The book also includes a chapter on analytical approximations, which is also the case in ours [with George Casella] despite my reluctance to bring them next to exact (simulation) methods. The central object is the INLA methodology of Rue et al. (2009) [absent from our book for obvious calendar reasons, although Laplace and saddlepoint approximations are found there as well]. With a reasonable amount of details, although stopping short of implementable reproducibility. Variational Bayes also makes an appearance, mostly following the very recent Blei et al. (2017).

The gem and originality of the book are primarily to be found in the final and ninth chapter where four software are described, all with interfaces to R: OpenBUGS, JAGS, BayesX, and Stan, plus R-INLA which is processed in the second half of the chapter (because this is not a simulation method). As in the remainder of the book, the illustrations are related to medical applications. Worth mentioning is the reminder that BUGS came in parallel with Gelfand and Smith (1990) Gibbs sampler rather than as a consequence. Even though the formalisation of the Markov chain Monte Carlo principle by the later helped in boosting the power of this software. (I also appreciated the mention made of Sylvia Richardson’s role in this story.) Since every software is illustrated in depth with relevant code and output, and even with the shortest possible description of its principle and modus vivendi, the chapter is 60 pages long [and missing a comparative conclusion]. Given my total ignorance of the very existence of the BayesX software, I am wondering at the relevance of its inclusion in this description rather than, say, other general R packages developed by authors of books such as Peter Rossi. The chapter also includes a description of CODA, with an R version developed by Martin Plummer [now a Warwick colleague].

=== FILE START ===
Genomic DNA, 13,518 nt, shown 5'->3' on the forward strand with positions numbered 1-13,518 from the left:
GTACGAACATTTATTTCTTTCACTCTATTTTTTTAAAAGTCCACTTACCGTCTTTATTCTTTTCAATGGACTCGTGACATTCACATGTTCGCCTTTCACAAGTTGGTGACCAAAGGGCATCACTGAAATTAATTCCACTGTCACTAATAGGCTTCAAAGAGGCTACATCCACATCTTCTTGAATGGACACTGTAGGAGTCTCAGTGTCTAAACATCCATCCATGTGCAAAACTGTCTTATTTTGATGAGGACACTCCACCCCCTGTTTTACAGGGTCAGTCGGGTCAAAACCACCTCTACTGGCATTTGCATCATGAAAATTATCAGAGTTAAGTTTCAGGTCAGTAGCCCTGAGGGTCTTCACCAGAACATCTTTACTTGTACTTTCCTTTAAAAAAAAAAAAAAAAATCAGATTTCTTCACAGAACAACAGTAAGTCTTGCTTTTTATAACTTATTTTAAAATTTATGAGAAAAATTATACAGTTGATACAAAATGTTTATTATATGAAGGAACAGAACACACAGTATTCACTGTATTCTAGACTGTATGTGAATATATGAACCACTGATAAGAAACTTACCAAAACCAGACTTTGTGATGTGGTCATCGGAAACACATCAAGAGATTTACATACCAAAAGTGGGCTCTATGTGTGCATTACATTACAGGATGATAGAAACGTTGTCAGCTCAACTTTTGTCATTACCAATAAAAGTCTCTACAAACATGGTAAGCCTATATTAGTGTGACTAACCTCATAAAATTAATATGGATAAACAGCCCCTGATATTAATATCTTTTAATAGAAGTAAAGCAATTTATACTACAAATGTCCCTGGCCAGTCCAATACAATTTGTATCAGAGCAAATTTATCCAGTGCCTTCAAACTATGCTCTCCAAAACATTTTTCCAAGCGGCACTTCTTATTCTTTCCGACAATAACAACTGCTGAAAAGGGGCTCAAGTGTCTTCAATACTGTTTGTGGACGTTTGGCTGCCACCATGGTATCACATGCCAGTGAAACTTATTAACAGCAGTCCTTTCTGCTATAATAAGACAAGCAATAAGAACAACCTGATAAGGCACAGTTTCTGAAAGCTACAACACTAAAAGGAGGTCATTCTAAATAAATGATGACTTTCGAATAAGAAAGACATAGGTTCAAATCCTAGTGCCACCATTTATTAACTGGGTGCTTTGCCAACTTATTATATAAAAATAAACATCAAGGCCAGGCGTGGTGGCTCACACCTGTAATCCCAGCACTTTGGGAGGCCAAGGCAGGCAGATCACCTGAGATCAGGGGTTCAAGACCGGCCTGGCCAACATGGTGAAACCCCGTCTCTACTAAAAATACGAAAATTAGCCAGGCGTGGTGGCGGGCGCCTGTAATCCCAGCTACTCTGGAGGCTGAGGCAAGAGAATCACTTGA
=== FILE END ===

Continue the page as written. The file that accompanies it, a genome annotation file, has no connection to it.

In conclusion, this is a high-quality and all-inclusive introduction to Bayesian statistics and its computational aspects. By comparison, I find it much more ambitious and informative than Albert’s. If somehow less pedagogical than the thicker book of Richard McElreath. (The repeated references to Paulino et al.  (2018) in the text do not strike me as particularly useful given that this other book is written in Portuguese. Unless an English translation is in preparation.)

Disclaimer: this book was sent to me by CUP for endorsement and here is what I wrote in reply for a back-cover entry: